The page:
I love homeschooling. And one of the things I love most about it is getting to play with my kids (that’s right, we play!) But we play with a purpose.
We make art, we sing and do chants, we read stories, we solve puzzles—and we learn. And while I prescribe to the classical idea that young children are equipped for an amazing comprehension of facts, I don’t think all that memory work has to be dull drill. In fact, I think my kids would tell you that we have tons of fun.
As I’ve tried to actively incorporate memory work into every subject, I’ve also tried to actively vary how we do the memory work and repetition. For instance, we do have some flashcards—for math, for phonics, even for our history. But that’s not all we do.
Songs and chants
It amazes me just how much a child can learn when something is put to a tune or a rhythm. Last year, they memorized tons of countries they could barely pronounce simply because they loved the music. This year, we’re following the same concept. As much as I can, we sing what we want to learn, finding most of our music on either iTunes or youtube.
When we aren’t singing, we’re moving (and often, we’re doing both). Hand gestures help to anchor the word pictures and concepts we are memorizing. We use hand gestures for Bible memory, poetry, and our history timeline. And I don’t come up with all of them on my own! Often, I’ll recruit their help to find a motion that will help them remember the ideas.
Okay, so it’s not all fun and games. But even the drill can be fun. For instance, sometimes I’ve taken our stack of flashcards outside to our favorite spot on the bridge. Sometimes, I let Middlest’s favorite monkey answer for her; we check to see how much Monkey has learned. Then, there’s the motivation that Dad just might “whup up” on them at our next unit celebration; after all their Daddy is a smart Daddy.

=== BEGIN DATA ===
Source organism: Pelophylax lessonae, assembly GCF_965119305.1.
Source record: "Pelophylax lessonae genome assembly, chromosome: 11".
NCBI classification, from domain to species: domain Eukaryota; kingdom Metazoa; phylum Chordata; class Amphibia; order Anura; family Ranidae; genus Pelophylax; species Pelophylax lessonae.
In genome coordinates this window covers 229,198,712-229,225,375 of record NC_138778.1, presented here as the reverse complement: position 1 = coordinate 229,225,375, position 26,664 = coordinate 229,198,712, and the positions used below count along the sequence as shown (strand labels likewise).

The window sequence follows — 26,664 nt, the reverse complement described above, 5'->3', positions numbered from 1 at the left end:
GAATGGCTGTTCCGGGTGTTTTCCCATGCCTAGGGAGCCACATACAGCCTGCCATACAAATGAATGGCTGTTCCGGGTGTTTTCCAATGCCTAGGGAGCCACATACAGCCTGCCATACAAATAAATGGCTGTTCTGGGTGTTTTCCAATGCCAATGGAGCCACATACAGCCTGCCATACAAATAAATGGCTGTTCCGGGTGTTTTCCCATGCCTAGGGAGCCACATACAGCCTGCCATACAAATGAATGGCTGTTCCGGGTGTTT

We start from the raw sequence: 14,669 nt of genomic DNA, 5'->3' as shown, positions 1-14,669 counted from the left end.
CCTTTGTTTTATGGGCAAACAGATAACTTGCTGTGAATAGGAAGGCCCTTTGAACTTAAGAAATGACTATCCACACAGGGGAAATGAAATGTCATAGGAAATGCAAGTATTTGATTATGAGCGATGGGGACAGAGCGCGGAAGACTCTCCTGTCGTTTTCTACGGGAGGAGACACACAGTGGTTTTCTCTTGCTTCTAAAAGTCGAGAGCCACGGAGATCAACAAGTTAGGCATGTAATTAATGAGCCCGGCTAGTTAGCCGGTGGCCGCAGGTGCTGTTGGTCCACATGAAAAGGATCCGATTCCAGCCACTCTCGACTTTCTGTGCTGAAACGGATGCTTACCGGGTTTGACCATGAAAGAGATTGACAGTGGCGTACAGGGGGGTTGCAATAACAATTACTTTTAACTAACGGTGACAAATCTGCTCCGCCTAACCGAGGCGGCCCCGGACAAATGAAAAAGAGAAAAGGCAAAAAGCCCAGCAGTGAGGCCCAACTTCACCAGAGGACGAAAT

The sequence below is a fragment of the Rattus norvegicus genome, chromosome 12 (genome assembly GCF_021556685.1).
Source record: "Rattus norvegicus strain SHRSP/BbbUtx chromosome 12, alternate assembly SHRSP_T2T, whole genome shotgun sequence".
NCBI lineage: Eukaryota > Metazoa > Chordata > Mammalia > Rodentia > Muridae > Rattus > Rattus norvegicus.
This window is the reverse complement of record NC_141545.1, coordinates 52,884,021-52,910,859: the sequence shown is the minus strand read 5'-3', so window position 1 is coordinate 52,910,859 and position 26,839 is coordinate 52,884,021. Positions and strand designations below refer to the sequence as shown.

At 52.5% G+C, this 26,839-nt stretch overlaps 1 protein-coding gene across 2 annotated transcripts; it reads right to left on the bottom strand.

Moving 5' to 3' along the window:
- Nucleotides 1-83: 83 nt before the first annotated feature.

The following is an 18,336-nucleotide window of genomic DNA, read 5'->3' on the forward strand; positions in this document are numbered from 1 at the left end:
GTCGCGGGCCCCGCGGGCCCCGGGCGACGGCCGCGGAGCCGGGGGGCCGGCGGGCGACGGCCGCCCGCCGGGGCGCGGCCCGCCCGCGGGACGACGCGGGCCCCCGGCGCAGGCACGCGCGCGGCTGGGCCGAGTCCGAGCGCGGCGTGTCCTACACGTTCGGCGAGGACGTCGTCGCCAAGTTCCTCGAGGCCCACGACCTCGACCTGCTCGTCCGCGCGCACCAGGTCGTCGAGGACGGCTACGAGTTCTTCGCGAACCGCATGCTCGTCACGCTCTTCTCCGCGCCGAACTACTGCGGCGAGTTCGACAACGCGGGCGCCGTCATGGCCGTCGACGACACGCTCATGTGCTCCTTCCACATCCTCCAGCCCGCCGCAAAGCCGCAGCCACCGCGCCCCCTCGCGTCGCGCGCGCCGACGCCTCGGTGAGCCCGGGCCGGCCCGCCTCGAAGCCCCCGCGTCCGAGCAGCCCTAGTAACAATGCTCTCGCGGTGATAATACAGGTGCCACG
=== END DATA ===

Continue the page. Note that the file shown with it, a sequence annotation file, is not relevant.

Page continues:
I’ve also embraced lapbooking over the last couple of months. I resisted it for awhile because it’s messy, it takes some advanced planning, and it takes some space to store all of those projects. But I’ve also really liked them for a few reasons: lapbooking is a fun way to review memory work (who doesn’t like a flap book?); lapbooking allows us to get the big picture from all of the little facts we memorize (i.e. we can see the whole human body coming together as we memorize one organ and system at a time); lapbooking provides a means for me to begin teaching concepts of display and presentation for when they get older (think poster boards, display boards, and science fairs).
So while we have a ton of memory work incorporated into our day from math, phonics, history, Bible, and science, it honestly just feels like a lot of playtime, which is exactly what I was going for—memory work that makes for fun memories.